In the previous post I picked out what I think is one of the most compelling answers to the question “Why functional programming?”. That is, in order to avoid dealing with exceptions and nulls.
I gave an example of using functional techniques in C# to do this, without really explaining what makes it functional programming.
To go further I think it’s worth going a bit deeper into what avoiding exceptions and nulls really means, in functional programming terms.
I used this snippet of C# code to talk about a problem:
decimal totalSalary = companies.Single(x => x.ID == companyID) .Employees .Sum(x => x.Salary);
The problem is the Single method. Its signature here essentially boils down to:
public static Customer Single(...)
Single’s signature tells us it returns a Customer, but it’s lying!
Single sometimes returns a Customer. If the input causes no match, it throws an exception. In the strict language of mathematics it’s a partial function, it doesn’t return a value for every possible input. We’re expected to try and remember that each time we use it. Wouldn’t it be better to get the compiler to pick that up instead?
Maybe (pun-intended) we can avoid this trap by using something that does return a value for every possible input, thus making it a total function (a “function”, to give its proper mathematical name 😜)
I’ll choose to ignore that the companies collection could be null here, its just the same problem showing up somewhere else.
SingleOrDefault seems to do the trick. With
SingleOrDefault every input should return an output, which will either be a Customer or
So what’s different about the signature of
public static Customer Single(...) public static Customer SingleOrDefault(...)
The difference is…there isn’t one! Another liar, but this one’s worse! At least when
Single actually returns something, that thing is what it says it is — a Customer. Now it might be a
null pretending to be a Customer.
This is chaos! A
null result can now flow into unsuspecting code that’s meant to work with exactly one Customer. That code will blow up when it encounters the impostor, and we won’t even know where the problem started.
We’ll get the dreaded null reference exception, famous not only for it’s inability to tell us where it came from, but also sometimes it’s inability to even tell us what was null! (If avoiding this isn’t a good argument for Functional Programming, what is?)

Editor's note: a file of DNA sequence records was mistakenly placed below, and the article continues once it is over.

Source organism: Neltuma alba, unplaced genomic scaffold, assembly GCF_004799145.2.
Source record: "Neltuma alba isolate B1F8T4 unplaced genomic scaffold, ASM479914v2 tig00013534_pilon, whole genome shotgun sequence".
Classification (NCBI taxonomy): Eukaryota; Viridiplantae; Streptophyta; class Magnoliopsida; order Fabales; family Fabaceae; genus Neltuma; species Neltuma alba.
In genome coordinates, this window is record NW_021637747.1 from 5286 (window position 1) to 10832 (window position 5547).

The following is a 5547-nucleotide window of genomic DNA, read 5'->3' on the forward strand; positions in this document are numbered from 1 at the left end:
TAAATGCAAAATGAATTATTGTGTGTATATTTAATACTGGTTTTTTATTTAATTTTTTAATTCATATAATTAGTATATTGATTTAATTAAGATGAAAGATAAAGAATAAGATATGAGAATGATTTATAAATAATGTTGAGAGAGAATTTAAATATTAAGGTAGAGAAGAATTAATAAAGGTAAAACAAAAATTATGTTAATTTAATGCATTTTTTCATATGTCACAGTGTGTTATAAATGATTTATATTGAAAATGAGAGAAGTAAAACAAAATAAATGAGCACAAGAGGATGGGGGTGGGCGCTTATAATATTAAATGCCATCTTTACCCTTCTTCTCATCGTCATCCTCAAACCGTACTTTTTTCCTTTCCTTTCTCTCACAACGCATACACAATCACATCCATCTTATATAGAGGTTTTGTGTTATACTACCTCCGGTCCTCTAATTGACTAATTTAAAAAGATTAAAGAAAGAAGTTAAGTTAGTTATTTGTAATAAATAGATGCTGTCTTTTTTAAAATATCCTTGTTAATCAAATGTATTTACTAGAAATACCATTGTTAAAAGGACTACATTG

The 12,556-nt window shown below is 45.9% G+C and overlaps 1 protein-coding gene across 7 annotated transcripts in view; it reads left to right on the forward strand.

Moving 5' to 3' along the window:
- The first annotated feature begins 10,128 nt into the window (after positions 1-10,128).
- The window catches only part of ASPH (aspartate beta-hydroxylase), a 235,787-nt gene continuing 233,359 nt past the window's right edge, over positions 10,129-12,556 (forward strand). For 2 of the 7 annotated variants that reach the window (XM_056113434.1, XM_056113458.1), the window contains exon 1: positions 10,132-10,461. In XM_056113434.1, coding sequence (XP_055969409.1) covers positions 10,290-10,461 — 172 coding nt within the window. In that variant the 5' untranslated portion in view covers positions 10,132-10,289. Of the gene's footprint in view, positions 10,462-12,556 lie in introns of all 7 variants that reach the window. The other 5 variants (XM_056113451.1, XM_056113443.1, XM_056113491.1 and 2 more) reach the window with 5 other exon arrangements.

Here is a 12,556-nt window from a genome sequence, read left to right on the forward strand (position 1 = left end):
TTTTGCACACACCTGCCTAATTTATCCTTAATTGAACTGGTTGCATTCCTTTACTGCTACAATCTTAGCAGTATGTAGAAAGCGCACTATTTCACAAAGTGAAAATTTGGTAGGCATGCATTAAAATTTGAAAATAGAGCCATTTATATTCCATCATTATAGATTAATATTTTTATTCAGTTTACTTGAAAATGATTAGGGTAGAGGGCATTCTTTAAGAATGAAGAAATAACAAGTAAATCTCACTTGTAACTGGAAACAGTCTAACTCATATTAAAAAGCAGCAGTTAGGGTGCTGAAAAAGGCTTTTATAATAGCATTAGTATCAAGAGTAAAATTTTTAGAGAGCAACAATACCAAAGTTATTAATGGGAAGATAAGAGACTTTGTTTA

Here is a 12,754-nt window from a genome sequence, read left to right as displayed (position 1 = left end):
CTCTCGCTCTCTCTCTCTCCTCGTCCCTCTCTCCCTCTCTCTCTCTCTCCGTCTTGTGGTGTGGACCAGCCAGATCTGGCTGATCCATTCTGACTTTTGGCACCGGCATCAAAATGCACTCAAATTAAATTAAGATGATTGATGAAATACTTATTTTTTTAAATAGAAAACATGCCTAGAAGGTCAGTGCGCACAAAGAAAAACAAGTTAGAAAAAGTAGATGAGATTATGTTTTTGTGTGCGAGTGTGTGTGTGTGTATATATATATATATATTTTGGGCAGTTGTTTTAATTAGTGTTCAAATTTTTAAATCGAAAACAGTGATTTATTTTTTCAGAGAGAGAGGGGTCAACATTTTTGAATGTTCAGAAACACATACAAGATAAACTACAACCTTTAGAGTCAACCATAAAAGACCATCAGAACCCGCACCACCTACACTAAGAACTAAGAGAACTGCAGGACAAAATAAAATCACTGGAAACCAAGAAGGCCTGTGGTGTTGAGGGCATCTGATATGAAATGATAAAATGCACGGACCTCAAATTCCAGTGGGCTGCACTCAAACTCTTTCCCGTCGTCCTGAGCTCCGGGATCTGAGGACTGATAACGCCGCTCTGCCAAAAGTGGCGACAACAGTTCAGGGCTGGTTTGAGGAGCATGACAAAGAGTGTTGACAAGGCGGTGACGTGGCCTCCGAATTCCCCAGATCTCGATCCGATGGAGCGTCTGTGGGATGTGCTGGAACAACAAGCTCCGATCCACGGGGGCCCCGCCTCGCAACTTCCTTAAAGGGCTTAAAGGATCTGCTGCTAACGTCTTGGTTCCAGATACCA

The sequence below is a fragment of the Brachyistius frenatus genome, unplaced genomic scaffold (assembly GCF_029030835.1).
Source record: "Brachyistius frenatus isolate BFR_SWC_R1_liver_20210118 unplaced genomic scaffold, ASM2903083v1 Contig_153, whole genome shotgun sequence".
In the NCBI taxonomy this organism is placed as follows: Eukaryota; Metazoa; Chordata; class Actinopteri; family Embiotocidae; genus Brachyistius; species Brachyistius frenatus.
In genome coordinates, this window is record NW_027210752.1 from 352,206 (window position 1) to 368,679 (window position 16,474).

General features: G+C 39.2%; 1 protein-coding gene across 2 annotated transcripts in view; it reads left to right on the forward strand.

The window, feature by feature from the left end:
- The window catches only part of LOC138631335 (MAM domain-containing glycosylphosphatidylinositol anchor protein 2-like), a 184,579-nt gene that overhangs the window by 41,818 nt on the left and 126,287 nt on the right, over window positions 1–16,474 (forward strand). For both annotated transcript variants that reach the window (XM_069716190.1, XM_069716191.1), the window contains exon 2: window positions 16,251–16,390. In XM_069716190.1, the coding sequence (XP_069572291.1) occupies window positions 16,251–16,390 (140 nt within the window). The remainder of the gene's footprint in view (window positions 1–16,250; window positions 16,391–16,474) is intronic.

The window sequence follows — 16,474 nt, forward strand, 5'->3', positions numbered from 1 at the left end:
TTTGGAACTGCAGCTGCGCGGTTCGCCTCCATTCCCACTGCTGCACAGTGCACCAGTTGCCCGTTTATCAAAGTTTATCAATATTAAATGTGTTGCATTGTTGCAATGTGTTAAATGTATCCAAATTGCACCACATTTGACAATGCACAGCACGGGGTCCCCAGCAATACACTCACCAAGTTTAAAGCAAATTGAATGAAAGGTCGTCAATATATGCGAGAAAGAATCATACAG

So again, the developer, not the compiler, must remember this and account for it:
Total functions (honestly this time)
The signature for
Where looks like:
public static IEnumerable<Customer> Where(...)
This solves the issues outlined above:
Single, it will return a value for every input. (It’s a total function)
SingleOrDefault, the signature tells us everything it could return. It’s honest!
This time we can’t just pretend the result is a single Customer like we could with
SingleOrDefault. We can’t do:
This obviously won’t compile. Instead we need to get real and deal with the fact that the first line will return a collection of Customers.
We’ve removed the source of exceptions and nulls by making sure we use total functions, but there are still at least a couple of things that probably stand out:
- The signature of
Whereis almost too broad, whilst we know it should only return at most one Customer, the signature suggests there could be any number of Customers. I’ll deal with that in the next post.
- If we do this everywhere that there might have been a
nullbefore, won’t we have to write a tonne of boilerplate code to deal with checking whether the returned collection is empty or not? That’s going to be just as much work as checking for exceptions/nulls was, except now we’re being forced to do it every time.
On the latter point I’ve kind of jumped the gun a bit by showing how
SelectMany allows us to skip the boilerplate. I think it’s worth another post looking into how that works though. It might just be the key to the real essence and power of monads.